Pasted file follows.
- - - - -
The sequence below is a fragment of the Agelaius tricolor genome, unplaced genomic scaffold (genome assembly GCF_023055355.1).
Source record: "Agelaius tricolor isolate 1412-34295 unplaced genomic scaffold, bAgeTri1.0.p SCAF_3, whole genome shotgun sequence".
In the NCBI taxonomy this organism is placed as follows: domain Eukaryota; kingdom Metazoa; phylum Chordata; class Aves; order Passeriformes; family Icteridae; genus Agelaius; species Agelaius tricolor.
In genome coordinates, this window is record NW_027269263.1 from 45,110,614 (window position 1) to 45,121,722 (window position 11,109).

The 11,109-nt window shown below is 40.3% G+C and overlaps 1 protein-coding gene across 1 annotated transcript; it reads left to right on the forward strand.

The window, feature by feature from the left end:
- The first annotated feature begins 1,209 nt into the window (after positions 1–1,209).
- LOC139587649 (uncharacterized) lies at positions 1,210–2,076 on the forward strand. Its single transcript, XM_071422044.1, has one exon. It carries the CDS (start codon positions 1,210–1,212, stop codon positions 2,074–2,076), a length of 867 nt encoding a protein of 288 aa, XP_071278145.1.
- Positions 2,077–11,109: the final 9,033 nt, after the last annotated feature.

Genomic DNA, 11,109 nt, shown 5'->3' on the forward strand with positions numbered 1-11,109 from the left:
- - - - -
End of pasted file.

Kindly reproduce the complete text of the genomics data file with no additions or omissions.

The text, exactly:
The sequence below is a fragment of the Agelaius tricolor genome, unplaced genomic scaffold (genome assembly GCF_023055355.1).
Source record: "Agelaius tricolor isolate 1412-34295 unplaced genomic scaffold, bAgeTri1.0.p SCAF_3, whole genome shotgun sequence".
In the NCBI taxonomy this organism is placed as follows: domain Eukaryota; kingdom Metazoa; phylum Chordata; class Aves; order Passeriformes; family Icteridae; genus Agelaius; species Agelaius tricolor.
In genome coordinates, this window is record NW_027269263.1 from 45,110,614 (window position 1) to 45,121,722 (window position 11,109).

The 11,109-nt window shown below is 40.3% G+C and overlaps 1 protein-coding gene across 1 annotated transcript; it reads left to right on the forward strand.

The window, feature by feature from the left end:
- The first annotated feature begins 1,209 nt into the window (after positions 1–1,209).
- LOC139587649 (uncharacterized) lies at positions 1,210–2,076 on the forward strand. Its single transcript, XM_071422044.1, has one exon. It carries the CDS (start codon positions 1,210–1,212, stop codon positions 2,074–2,076), a length of 867 nt encoding a protein of 288 aa, XP_071278145.1.
- Positions 2,077–11,109: the final 9,033 nt, after the last annotated feature.

Genomic DNA, 11,109 nt, shown 5'->3' on the forward strand with positions numbered 1-11,109 from the left: